Twitter bots, outside of the realm of branded auto-follow hashtag spam boredom, are a fascinating world of pointless art-generating machines, whether they’re writing poetry/fiction/news, impersonating people/animals/inanimate objects, automating popular memes to death, glitching and corrupting images in a hundred different ways, wasting the time of reactionary basement-dwellers or telling a single, monotone joke for all eternity. I want to give you a tour through some of the most interesting and important ones, delve into the issues of etiquette, ethics and politics that the art of botmaking has surfaced, and show you how easy it is to make your own.
Creating a safe space sounds easy and straightforward: all people feel immediately welcome, truly respected and genuinely valued. Some say we can only create “Safer Spaces”, which are safer than society in general, but still not safe for everyone. My experience paints exactly the same picture: There are no safe spaces! Some of us have to be prepared to be attacked at all times for traits we cannot influence - even when surrounding with other oppressed people. Let’s talk about civilisation - that mysterious conglomerate of conventions, role models, habits, stereotypes and fairy-tales - that forges our identities. Let’s talk about biases we all are carrying around. Let’s talk about how to make spaces - as our offices, conferences, meetups or family meetings - as safe as possible.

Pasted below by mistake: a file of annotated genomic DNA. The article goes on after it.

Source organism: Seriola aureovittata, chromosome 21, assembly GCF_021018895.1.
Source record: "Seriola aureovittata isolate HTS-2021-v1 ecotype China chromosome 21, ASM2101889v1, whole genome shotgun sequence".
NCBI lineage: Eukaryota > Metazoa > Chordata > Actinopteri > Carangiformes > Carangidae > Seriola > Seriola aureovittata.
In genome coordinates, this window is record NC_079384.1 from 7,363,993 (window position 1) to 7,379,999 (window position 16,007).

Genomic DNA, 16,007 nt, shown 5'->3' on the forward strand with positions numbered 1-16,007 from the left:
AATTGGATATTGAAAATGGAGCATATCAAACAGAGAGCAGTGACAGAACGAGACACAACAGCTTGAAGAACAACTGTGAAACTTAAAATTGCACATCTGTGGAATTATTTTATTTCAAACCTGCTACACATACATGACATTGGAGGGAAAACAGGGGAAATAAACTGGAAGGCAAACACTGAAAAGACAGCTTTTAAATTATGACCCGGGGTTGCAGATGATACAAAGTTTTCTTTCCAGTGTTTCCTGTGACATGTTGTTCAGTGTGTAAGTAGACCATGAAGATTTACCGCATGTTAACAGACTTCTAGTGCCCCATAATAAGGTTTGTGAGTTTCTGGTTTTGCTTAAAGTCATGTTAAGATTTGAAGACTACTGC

Microagressions, sexism, othering - problems we encounter in society seem to be especially elevated in the IT industry. Can we still thrive in a toxic environment like this? Can we stay our fabulous selves when we are confronted with the fact that tech careers seem not to be designed for us? In this talk I want to tell you my story of working through my internalised misogyny and discover the power of my queer femme caring self. I will also go through the challenges I faced and the communities and networks I found for support. You will learn about some of the fallacies I discovered about having a fulfilling career in tech.